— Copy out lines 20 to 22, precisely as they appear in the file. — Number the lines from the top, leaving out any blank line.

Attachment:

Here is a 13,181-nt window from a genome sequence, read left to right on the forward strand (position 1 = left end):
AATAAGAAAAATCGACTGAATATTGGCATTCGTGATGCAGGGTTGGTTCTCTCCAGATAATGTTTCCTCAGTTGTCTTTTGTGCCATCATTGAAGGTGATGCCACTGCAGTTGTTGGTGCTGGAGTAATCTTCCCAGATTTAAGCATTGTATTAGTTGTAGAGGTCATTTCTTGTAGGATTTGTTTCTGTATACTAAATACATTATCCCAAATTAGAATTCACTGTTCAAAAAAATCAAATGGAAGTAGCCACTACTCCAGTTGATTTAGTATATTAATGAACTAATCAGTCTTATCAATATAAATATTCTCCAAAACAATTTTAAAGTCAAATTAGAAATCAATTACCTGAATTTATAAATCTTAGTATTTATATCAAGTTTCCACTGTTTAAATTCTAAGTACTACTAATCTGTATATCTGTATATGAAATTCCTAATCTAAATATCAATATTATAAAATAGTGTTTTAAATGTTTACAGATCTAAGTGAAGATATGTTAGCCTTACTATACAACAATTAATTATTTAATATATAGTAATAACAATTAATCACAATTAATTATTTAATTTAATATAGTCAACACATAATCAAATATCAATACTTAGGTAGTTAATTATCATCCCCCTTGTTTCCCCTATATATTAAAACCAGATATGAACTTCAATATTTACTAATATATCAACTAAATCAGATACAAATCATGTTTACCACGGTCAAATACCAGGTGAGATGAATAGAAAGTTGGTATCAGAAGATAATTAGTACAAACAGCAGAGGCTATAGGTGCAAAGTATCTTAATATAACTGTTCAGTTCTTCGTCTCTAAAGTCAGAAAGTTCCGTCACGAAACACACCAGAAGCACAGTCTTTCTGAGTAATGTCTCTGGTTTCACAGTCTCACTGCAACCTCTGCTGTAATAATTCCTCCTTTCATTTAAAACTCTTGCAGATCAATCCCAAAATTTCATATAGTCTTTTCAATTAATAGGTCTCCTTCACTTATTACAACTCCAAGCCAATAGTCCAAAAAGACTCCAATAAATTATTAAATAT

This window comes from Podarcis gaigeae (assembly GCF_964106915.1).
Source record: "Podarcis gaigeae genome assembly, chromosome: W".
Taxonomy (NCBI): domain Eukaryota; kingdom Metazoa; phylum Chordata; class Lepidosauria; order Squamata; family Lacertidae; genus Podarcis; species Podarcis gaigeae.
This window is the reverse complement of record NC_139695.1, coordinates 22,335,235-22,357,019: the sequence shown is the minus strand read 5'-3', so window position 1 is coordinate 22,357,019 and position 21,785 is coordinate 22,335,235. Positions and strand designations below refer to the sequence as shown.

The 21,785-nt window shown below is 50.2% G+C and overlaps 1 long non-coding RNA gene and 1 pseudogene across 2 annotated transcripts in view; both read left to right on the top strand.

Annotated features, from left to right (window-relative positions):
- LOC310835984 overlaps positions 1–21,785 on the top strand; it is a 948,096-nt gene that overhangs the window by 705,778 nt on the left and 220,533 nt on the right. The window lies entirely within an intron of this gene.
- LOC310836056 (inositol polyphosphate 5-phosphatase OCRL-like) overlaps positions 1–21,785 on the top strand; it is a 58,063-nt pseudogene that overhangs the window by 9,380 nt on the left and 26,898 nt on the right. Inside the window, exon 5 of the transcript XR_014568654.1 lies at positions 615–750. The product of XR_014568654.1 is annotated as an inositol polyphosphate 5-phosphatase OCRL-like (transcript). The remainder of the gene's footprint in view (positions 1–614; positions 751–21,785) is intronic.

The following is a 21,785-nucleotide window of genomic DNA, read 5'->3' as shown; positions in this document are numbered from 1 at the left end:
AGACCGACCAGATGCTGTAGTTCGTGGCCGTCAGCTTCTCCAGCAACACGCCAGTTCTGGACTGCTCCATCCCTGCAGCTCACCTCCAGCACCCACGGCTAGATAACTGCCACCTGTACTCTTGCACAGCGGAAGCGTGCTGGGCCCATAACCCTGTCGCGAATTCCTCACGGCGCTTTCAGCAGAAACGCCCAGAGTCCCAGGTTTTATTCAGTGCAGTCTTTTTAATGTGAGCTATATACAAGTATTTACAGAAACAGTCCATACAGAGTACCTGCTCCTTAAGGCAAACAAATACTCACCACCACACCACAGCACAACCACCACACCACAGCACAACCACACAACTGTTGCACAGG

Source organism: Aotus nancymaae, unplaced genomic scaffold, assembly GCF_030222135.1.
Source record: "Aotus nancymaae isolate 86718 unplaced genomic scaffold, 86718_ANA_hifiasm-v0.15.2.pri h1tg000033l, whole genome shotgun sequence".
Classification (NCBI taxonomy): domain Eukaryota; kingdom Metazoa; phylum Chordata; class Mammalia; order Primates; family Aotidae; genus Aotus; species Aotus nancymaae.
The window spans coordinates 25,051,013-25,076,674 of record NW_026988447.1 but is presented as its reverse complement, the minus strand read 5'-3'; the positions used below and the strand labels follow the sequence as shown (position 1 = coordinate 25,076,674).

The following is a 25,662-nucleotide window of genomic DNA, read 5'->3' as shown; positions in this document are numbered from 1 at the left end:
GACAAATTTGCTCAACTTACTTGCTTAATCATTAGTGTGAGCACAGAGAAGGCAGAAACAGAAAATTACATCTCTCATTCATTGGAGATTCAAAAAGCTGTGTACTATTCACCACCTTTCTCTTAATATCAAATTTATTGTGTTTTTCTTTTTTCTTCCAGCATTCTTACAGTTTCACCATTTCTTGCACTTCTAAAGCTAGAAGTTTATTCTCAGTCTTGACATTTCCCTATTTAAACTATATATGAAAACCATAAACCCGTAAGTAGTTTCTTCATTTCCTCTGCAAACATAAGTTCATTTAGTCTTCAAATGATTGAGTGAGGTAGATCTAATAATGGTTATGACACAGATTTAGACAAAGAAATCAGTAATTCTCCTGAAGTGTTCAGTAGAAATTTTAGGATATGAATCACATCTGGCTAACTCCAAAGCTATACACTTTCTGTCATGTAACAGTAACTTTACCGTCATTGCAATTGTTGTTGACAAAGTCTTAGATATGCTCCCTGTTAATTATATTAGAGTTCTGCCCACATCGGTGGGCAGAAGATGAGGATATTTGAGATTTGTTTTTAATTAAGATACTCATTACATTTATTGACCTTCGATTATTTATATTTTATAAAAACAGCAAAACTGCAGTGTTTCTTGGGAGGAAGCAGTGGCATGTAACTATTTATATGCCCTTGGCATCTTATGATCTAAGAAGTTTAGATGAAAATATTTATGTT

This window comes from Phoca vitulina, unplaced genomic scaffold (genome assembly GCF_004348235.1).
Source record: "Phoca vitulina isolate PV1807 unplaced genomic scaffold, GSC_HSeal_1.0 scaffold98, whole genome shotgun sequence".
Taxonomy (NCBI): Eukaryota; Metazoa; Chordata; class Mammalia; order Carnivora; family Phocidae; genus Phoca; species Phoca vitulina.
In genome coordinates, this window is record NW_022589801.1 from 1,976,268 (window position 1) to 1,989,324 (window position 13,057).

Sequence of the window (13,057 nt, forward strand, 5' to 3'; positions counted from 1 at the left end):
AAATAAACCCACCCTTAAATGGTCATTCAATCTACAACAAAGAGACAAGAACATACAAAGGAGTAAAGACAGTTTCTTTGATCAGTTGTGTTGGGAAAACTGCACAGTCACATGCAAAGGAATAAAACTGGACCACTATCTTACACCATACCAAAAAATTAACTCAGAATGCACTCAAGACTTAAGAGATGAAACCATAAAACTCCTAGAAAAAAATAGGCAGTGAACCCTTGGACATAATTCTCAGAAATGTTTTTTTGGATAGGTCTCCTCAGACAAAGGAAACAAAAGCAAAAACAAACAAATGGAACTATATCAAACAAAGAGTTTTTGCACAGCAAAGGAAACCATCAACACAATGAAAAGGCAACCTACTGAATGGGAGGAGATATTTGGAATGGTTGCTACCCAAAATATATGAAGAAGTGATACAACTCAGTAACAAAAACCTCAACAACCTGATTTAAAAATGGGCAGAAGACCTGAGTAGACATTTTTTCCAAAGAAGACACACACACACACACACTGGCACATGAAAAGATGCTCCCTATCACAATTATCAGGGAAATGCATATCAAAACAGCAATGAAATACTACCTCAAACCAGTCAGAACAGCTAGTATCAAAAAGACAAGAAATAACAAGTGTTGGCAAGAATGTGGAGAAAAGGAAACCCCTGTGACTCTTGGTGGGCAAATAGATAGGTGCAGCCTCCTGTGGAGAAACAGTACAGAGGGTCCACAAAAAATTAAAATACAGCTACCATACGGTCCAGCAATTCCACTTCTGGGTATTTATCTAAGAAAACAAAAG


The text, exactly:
Source record: "Phoca vitulina isolate PV1807 unplaced genomic scaffold, GSC_HSeal_1.0 scaffold98, whole genome shotgun sequence".
Taxonomy (NCBI): Eukaryota; Metazoa; Chordata; class Mammalia; order Carnivora; family Phocidae; genus Phoca; species Phoca vitulina.
In genome coordinates, this window is record NW_022589801.1 from 1,976,268 (window position 1) to 1,989,324 (window position 13,057).